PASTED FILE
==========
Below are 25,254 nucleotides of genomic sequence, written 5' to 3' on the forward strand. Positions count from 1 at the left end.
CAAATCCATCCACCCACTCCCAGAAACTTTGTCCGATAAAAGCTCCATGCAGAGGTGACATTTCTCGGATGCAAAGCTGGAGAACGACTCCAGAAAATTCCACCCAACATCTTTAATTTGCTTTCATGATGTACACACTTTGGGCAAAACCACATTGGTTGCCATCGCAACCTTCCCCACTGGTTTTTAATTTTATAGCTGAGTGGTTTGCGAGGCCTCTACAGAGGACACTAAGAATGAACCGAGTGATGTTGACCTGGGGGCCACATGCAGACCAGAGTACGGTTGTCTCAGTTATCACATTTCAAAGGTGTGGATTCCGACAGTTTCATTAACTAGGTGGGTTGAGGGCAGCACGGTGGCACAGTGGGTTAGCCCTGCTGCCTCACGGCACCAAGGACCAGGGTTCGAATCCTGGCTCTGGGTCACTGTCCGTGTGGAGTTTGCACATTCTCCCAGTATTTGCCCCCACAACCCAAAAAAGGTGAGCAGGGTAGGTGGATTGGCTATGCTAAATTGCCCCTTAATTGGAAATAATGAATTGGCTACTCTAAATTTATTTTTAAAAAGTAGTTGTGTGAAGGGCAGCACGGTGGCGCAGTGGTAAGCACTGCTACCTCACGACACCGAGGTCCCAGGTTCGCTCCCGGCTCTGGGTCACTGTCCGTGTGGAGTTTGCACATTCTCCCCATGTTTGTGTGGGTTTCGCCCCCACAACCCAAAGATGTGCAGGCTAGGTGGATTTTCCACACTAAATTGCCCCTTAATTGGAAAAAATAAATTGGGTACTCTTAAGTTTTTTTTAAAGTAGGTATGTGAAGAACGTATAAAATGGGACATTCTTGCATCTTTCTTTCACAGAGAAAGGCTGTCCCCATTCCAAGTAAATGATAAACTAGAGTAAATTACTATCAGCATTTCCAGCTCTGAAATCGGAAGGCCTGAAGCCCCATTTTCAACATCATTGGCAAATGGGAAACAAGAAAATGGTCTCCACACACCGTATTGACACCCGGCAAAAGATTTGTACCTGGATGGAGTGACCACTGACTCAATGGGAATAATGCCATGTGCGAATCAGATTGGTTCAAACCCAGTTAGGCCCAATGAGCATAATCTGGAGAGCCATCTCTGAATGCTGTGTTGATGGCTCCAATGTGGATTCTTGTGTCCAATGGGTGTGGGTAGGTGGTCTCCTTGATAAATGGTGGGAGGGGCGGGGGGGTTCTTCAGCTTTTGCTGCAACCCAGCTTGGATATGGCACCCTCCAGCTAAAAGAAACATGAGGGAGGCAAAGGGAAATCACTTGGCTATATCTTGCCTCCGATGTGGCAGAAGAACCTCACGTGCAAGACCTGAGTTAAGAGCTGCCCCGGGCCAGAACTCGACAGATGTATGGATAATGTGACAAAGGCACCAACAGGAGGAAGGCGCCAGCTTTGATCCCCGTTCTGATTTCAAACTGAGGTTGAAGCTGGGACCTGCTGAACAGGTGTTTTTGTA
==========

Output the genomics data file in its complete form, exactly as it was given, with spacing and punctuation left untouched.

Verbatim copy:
Below are 25,254 nucleotides of genomic sequence, written 5' to 3' on the forward strand. Positions count from 1 at the left end.
CAAATCCATCCACCCACTCCCAGAAACTTTGTCCGATAAAAGCTCCATGCAGAGGTGACATTTCTCGGATGCAAAGCTGGAGAACGACTCCAGAAAATTCCACCCAACATCTTTAATTTGCTTTCATGATGTACACACTTTGGGCAAAACCACATTGGTTGCCATCGCAACCTTCCCCACTGGTTTTTAATTTTATAGCTGAGTGGTTTGCGAGGCCTCTACAGAGGACACTAAGAATGAACCGAGTGATGTTGACCTGGGGGCCACATGCAGACCAGAGTACGGTTGTCTCAGTTATCACATTTCAAAGGTGTGGATTCCGACAGTTTCATTAACTAGGTGGGTTGAGGGCAGCACGGTGGCACAGTGGGTTAGCCCTGCTGCCTCACGGCACCAAGGACCAGGGTTCGAATCCTGGCTCTGGGTCACTGTCCGTGTGGAGTTTGCACATTCTCCCAGTATTTGCCCCCACAACCCAAAAAAGGTGAGCAGGGTAGGTGGATTGGCTATGCTAAATTGCCCCTTAATTGGAAATAATGAATTGGCTACTCTAAATTTATTTTTAAAAAGTAGTTGTGTGAAGGGCAGCACGGTGGCGCAGTGGTAAGCACTGCTACCTCACGACACCGAGGTCCCAGGTTCGCTCCCGGCTCTGGGTCACTGTCCGTGTGGAGTTTGCACATTCTCCCCATGTTTGTGTGGGTTTCGCCCCCACAACCCAAAGATGTGCAGGCTAGGTGGATTTTCCACACTAAATTGCCCCTTAATTGGAAAAAATAAATTGGGTACTCTTAAGTTTTTTTTAAAGTAGGTATGTGAAGAACGTATAAAATGGGACATTCTTGCATCTTTCTTTCACAGAGAAAGGCTGTCCCCATTCCAAGTAAATGATAAACTAGAGTAAATTACTATCAGCATTTCCAGCTCTGAAATCGGAAGGCCTGAAGCCCCATTTTCAACATCATTGGCAAATGGGAAACAAGAAAATGGTCTCCACACACCGTATTGACACCCGGCAAAAGATTTGTACCTGGATGGAGTGACCACTGACTCAATGGGAATAATGCCATGTGCGAATCAGATTGGTTCAAACCCAGTTAGGCCCAATGAGCATAATCTGGAGAGCCATCTCTGAATGCTGTGTTGATGGCTCCAATGTGGATTCTTGTGTCCAATGGGTGTGGGTAGGTGGTCTCCTTGATAAATGGTGGGAGGGGCGGGGGGGTTCTTCAGCTTTTGCTGCAACCCAGCTTGGATATGGCACCCTCCAGCTAAAAGAAACATGAGGGAGGCAAAGGGAAATCACTTGGCTATATCTTGCCTCCGATGTGGCAGAAGAACCTCACGTGCAAGACCTGAGTTAAGAGCTGCCCCGGGCCAGAACTCGACAGATGTATGGATAATGTGACAAAGGCACCAACAGGAGGAAGGCGCCAGCTTTGATCCCCGTTCTGATTTCAAACTGAGGTTGAAGCTGGGACCTGCTGAACAGGTGTTTTTGTA